Prime Minister Kamla Persad-Bissessar's statement on the OPV Settlement
The nation can feel duly proud and relieved on the historic and successful settlement of the OPV arbitration which has resulted in the payment of close to $1.4 billion ($1.382 billion) to the people of Trinidad and Tobago. This is a significant and important legal victory for our nation in many ways.
When the government assumed office in May 2010, it inherited an OPV project that was riddled with difficulties:
· OPV 1 was already overdue by one year; and
· OPV 2 was three months late.
· There were major issues and deficiencies with the OPVs
· Overall, there were serious obstacles to the proper execution and implementation of this project.
The former administration tolerated and accepted the unreasonable and inordinate delays. I was of the view that while the government should respect and honour its contractual commitments, we should equally insist on compliance with the contract by BAE consistent with the country’s rights under the OPV contract.
The government took a strong stand in this matter: it was not prepared to compromise the nation’s interest any further. We refused to sign a supplemental agreement negotiated by the former administration that would have had the effect of condoning the prolonged delay in exchange for liquidated damages.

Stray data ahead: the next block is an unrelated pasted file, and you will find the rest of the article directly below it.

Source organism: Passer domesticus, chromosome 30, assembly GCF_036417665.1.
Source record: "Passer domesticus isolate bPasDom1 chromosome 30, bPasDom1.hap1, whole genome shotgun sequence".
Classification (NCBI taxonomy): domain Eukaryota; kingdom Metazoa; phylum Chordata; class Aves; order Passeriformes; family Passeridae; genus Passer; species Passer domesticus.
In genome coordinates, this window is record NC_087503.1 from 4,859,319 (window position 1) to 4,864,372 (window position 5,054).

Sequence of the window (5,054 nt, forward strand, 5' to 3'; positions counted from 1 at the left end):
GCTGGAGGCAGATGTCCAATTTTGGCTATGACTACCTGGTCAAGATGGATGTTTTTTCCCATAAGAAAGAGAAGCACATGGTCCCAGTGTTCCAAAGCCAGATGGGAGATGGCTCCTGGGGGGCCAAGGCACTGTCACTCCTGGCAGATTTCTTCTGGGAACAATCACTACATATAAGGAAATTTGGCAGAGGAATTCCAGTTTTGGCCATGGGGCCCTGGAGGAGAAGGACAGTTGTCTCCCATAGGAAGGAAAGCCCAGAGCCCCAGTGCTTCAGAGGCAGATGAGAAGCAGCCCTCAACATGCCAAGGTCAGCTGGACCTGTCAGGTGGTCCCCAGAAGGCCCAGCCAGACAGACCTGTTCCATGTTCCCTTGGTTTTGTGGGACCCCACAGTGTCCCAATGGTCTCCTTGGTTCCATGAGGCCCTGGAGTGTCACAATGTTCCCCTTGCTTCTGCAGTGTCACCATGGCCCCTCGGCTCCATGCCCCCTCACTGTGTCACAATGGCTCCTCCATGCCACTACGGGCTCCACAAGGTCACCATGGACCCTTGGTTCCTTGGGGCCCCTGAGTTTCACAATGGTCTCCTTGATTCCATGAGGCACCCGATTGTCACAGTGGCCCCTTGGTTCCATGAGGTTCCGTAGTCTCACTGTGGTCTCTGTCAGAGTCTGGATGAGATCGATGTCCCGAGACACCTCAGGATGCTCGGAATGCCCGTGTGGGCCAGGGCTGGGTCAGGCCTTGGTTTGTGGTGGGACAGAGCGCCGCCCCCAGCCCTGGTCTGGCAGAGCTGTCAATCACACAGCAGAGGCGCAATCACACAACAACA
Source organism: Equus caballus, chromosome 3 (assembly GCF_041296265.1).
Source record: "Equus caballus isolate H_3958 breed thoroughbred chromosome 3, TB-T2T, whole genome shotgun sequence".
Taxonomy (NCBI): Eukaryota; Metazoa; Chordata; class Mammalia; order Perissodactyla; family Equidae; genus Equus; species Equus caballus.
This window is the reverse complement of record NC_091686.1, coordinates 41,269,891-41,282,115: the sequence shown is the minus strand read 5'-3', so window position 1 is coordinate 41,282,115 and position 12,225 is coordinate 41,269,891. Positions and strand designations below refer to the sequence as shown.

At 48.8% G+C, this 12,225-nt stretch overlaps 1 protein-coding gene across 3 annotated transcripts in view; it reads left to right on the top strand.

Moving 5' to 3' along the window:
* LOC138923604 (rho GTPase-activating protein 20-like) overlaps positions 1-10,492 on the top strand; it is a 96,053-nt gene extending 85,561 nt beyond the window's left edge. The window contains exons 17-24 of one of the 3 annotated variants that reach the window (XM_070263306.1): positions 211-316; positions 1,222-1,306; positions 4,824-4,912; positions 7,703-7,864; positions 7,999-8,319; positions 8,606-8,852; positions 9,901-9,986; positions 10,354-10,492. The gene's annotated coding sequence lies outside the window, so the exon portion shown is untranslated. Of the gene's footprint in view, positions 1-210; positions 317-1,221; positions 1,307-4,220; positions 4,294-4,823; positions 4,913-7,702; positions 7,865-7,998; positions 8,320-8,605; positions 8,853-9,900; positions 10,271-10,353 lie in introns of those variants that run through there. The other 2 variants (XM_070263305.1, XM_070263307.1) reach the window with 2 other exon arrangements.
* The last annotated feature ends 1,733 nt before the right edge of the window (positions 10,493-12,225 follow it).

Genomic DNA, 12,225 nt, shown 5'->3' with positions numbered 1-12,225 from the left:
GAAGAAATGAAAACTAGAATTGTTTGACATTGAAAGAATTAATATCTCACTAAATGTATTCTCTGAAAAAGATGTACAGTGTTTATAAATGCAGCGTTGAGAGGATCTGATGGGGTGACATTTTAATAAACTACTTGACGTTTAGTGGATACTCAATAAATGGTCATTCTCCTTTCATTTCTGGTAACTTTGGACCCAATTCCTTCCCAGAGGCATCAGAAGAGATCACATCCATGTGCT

Today, I feel vindicated by the decision I took, as we have been able to repel a $700 million claim against our country and emerge victorious with a settlement of $1.4 billion.
While many appear to be shell-shocked by the positive result – we are not. There is no “secret deal”, or hidden, undisclosed, future cost or supplemental agreement; the $1.4 billion represents full and final settlement without the government having to pay any money to BAE.
The settlement will not only mean that we will be able to repay the OPV loans we inherited but shall also provide a surplus $340 million which can be utilized for the benefit and upliftment of our people. By repaying these loans early, we have also saved $57.149 million that we would have been compelled to make otherwise.
When I instructed the Honourable Attorney General to fight this arbitration, I did so with the full knowledge that Trinidad and Tobago, as a small country, was about to take on one of the largest and most powerful military defence corporations in the world. I was, however, guided by the principles of law, truth and fairness and firm belief in our competence to settle the matter in our nation’s favour.